I had an interesting discussion with a reader and thought that I would share my opinion.
Except for photos at tourist sites (with the people very small in the background), I choose not to post photos of people even if the photos were taken on public property. And photos of kids are definitely only shared on Facebook or to friends and family by private link to Flickr and OneDrive albums.
But I have heard others use lots of justifications for publishing photos of people without their consent – many of the reason’s borrowed from photojournalism. This is highly controversial, and you can find plenty of web pages and forums on the topic, but I’m here to take us sideways.
I think the argument changes once a significant portion of time has passed. If someone Tweeted a photo of my child at a neighborhood park moments after it was taken, I would be more than a little irritated, but if they posted the same photo 20 years from now, I’m not sure anyone would be concerned. (In fact, they may be nostalgic.) Put that same photo up in a physical gallery or print it in a book (pre-Internet and pre-smartphone) and I don’t think privacy would be too big an issue (compared to today). (In fact, they may be surprised that their slice of life was worth “art.”)
But, modern social media is a new animal because:
1) Photos are:
- accessible by anyone
- shared and duplicated by anyone
- and often includes geographic information in the photo, description or post/tweet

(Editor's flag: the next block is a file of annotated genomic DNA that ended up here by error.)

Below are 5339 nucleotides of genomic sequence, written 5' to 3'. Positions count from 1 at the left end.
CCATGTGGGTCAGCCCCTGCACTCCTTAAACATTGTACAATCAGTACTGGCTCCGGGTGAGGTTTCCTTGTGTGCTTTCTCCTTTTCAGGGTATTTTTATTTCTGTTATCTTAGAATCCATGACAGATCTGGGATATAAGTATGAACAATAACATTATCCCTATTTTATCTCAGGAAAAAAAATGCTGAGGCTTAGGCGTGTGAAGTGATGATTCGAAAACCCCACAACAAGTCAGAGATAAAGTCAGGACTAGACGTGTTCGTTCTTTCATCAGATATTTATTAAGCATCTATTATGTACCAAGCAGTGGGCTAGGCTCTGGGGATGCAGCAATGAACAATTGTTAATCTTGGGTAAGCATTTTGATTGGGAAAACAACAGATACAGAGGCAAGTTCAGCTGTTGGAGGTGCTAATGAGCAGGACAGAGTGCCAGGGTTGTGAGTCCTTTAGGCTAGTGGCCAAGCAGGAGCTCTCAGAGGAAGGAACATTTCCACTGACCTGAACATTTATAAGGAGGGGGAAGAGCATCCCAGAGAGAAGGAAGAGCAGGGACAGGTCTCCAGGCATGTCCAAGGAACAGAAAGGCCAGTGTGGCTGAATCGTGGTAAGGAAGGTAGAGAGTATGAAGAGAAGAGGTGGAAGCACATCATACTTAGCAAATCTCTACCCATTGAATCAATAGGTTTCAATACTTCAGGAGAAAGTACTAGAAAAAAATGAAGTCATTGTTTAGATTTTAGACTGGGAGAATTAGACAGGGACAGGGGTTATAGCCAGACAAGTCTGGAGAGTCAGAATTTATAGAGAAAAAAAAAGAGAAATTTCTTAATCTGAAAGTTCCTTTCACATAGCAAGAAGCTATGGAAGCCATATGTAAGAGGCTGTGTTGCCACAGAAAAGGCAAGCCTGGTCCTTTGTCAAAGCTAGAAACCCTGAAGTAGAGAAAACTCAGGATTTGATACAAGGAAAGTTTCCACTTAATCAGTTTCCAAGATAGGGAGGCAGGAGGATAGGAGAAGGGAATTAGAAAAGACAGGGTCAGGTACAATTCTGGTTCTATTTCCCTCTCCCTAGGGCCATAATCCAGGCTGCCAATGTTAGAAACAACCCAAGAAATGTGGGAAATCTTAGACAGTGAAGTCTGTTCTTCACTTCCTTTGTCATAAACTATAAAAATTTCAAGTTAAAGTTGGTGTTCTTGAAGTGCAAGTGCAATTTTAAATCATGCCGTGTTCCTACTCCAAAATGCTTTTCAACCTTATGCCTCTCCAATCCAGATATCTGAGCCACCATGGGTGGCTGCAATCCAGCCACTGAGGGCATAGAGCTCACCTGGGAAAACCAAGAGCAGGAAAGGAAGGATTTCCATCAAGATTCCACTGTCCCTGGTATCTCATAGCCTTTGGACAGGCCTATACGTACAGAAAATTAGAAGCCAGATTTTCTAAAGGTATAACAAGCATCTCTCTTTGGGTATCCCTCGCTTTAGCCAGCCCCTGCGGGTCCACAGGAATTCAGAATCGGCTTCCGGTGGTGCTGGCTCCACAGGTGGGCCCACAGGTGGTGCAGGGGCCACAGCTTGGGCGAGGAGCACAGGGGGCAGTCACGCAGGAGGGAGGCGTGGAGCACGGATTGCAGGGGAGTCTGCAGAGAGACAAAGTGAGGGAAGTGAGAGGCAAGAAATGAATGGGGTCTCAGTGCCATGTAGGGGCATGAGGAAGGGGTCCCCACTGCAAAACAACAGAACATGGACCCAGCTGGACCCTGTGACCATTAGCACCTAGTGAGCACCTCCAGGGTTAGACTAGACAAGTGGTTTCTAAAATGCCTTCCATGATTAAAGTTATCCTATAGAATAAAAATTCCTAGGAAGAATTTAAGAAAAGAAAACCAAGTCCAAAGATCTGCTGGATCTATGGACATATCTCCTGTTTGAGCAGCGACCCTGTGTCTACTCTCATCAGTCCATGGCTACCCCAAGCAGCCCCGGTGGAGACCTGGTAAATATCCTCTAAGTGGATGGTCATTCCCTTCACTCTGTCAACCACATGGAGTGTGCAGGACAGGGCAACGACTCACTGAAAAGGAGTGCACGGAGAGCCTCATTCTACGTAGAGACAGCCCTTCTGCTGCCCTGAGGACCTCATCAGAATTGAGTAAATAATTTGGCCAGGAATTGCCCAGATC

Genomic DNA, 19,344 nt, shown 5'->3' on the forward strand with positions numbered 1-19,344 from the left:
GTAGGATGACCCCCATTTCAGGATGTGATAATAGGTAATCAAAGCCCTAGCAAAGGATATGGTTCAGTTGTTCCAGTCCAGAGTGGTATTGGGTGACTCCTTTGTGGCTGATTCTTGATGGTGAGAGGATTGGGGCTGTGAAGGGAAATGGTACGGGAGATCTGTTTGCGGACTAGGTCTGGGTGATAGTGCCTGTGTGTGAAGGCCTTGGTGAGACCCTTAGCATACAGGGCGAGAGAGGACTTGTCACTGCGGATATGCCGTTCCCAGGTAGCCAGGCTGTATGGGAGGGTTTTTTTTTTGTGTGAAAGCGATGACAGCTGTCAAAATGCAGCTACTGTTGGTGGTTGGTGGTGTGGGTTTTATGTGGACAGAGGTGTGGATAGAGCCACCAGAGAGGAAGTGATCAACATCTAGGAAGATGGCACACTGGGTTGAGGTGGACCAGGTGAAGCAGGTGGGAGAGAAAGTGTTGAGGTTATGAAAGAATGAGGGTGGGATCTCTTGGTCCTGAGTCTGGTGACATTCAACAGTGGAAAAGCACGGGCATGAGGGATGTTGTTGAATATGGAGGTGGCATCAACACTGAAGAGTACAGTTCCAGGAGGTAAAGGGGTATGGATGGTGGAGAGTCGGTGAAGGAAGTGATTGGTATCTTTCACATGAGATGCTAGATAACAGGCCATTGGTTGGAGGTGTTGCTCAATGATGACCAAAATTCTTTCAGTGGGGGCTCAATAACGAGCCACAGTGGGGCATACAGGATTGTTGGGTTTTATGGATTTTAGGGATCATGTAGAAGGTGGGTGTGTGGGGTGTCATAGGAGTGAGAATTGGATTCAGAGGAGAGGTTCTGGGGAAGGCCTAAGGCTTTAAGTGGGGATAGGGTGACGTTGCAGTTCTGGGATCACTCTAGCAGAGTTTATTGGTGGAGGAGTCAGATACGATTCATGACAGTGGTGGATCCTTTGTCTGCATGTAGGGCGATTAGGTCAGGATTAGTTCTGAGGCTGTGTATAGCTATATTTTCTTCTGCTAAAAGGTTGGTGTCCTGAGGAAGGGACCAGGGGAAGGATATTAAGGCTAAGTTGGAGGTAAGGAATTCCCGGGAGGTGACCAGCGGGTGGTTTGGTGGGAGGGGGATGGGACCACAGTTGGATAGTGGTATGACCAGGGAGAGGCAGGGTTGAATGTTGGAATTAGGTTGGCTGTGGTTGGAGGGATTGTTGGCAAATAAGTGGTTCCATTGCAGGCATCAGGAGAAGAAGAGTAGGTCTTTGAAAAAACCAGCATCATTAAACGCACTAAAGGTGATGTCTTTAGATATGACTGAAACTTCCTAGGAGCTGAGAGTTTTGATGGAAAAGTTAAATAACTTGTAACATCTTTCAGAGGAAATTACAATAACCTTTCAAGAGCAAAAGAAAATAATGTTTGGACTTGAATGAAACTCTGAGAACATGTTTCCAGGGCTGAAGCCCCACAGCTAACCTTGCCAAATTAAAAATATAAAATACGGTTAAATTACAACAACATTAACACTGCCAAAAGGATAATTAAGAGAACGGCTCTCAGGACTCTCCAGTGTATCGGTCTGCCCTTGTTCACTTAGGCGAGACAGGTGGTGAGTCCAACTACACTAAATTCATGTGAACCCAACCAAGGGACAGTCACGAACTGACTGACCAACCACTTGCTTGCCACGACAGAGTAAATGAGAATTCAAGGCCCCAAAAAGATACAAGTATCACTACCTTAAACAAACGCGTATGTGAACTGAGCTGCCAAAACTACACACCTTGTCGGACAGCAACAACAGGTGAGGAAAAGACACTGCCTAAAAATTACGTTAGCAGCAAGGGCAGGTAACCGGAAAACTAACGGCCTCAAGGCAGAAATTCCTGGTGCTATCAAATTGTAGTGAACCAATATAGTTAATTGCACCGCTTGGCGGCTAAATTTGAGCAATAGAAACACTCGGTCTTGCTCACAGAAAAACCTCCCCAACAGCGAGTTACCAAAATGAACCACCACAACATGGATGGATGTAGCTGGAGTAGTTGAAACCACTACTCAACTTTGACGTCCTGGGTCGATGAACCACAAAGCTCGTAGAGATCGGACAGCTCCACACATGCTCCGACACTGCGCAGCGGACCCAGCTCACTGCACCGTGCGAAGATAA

- and anyone could act on that information or collect multiple pieces of information.
2) Post-Internet street photography does not have the benefits of:
- Wisdom gained from the passage of time before publication/display (is it worth posting?)
- Someone willing to say no — newspaper editors, book editors, and museum curators (as well as lawyers) evaluate the photos you want to publish. Social media has (practically) nothing like this.
To argue that today’s street photography is the same as pre-Internet street photography is like saying today’s fast food is the same as your grandma’s home cooking.
Modern social media has a lot in common with live streaming security cameras which is why people have issues with it, so please be thoughtful when sharing your images in social media. Remember:
P.S. Yes, I know the first photo isn’t street photography, but I don’t shoot street photography, but this public event on public property that required heavy censoring seemed a good illustration.